Eventually I got up and descended back below tree line. The trail was rocky and much steeper than the side I came up on. I was going very slow partly because of how steep the down was, but also because I was passing droves of day hikers. At the bottom of the mountain I came to a parking area at Kinsman Notch where I met up with "NutterButter". She needed to resupply in town so we hitched a ride down into Lincoln New Hampshire. We ate breakfast at a place called Peg's, she did her shopping and then we stopped at the White Mountain visitor center so I could get mauled by an enormous stuffed animal.
We hitched back to Kinsman Notch and spent the rest of the day hiking to Eliza Brook shelter. It was the last shelter before the start of the hut system. The huts are lodges where people spend close to a hundred dollars to stay and be fed, thru hikers have the option of asking if they can work for stay. I was a little concerned about the huts because I had heard stories of people being turned away and then had to tent on a dangerous ridge. I set up my tent, chatted with a bunch of other thru hikers also at the shelter and then called it a night.
I got up at dawn and started hiking. The trail went slowly uphill and wound around a little pond where I was hoping to see a moose.
As soon as I left the pond the trail changed. It shot straight up, I know I've said it has gone up lots of times, but this was different. It was almost rock climbing, but in short bursts. I would lift my leg up as high as it would go, get a grip with not much more than my toes, stand, then repeat. And then repeat again, and again. This went on longer than I had ever done before. By the time I got to the top of South Kinsman Mountain I was spent. I sat up top with several other hikers and regained my composure, which often looks like I am sleeping.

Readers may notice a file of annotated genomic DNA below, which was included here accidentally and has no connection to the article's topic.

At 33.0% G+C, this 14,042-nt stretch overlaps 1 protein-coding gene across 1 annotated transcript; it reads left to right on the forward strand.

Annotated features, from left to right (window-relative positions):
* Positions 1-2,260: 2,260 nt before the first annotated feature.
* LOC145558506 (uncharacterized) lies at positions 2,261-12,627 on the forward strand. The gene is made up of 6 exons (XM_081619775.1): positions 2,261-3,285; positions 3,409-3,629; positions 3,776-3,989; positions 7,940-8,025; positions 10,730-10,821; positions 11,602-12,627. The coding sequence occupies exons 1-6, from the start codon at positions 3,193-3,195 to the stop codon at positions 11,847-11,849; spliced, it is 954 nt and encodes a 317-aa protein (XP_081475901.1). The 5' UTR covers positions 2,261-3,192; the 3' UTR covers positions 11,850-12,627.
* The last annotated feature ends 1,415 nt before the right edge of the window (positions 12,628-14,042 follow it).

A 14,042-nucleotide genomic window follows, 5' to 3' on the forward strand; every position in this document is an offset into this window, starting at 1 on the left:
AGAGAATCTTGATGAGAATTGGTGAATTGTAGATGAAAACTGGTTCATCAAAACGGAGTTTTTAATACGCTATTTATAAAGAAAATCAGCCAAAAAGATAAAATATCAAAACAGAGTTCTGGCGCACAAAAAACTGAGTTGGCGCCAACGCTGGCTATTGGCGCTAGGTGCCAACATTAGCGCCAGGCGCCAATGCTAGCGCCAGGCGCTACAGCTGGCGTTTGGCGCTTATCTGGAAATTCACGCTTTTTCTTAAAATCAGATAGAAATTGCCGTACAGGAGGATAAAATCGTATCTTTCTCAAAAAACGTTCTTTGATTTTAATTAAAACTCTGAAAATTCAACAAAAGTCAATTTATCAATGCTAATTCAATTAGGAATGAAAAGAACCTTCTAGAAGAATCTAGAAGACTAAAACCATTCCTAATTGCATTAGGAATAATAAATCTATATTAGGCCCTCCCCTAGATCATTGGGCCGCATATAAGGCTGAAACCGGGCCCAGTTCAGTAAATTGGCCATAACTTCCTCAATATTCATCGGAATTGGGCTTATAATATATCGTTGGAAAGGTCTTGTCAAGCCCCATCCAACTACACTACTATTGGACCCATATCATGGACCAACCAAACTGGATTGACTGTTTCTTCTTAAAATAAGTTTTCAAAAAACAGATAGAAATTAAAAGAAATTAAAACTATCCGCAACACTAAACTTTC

Next I walked along a ridge over North Kinsman and then down the other side. I came to my first hut at Lonesome Lake. It was a little shocking to see because I was still in the middle of nowhere, but there was basically a rustic hotel in front of me. I went inside and sat down at the benches in the dinning area. A couple of thru hikers told me that they were giving away left overs so I better go get some. The care taker generously gave me a plate of turkey and I gobbled it down immediately. I strolled down a little path to Lonesome Lake where there where a few people around a beach area. The weather was absolutely beautiful and I wasn't going to waste the opportunity so I stripped down to my shorts and dove on in. The water felt glorious. It was just the right temperature, a little cold with scattered warm spots. I dried out on a wooden dock next to the lake and then gathered my gear and resumed hiking.
I came to Franconia Notch where I was planning on meeting "NutterButter" again. I saw her at the lake so I figured she couldn't be more than ten or twenty minutes behind me. I sat down and took a little nap, but soon realized something was wrong. She should have showed up already. I sat a little longer just to be sure that I wasn't over reacting. Still no "NutterButter". Crap. I got up and hiked back the way I came from. I passed a few thru hikers I knew and asked if they had seen her and they said they hadn't. Crap. I hiked back to the spot where I napped and then continued on a bit further. The parking area for Franconia Notch was about a mile from the trail and I headed that way. The trail turned into a paved path and about a half mile down I see "NutterButter" walking towards me looking miserable. She said she started talking to a bunch of day hikers and must have gotten on a different trail. She ended up at a parking lot, but had no idea where the AT was. She walked down the road a bit and happened upon a park ranger who drove her to the Franconia parking lot. All in all it was an hour that was pretty scary. I thought that I was going to find her on the side of the trail with a moose eating her face.
She really wanted to just call it a day there so we hitched into town and went to a hostel run by an awesome guy named Chet. He lets thru hikers crash at his house and only takes small donations. It was filled with south bounder who I had never seen before. I set up my tent on his back lawn, crawled in my sleeping bag and dreamed of Lonesome Lake.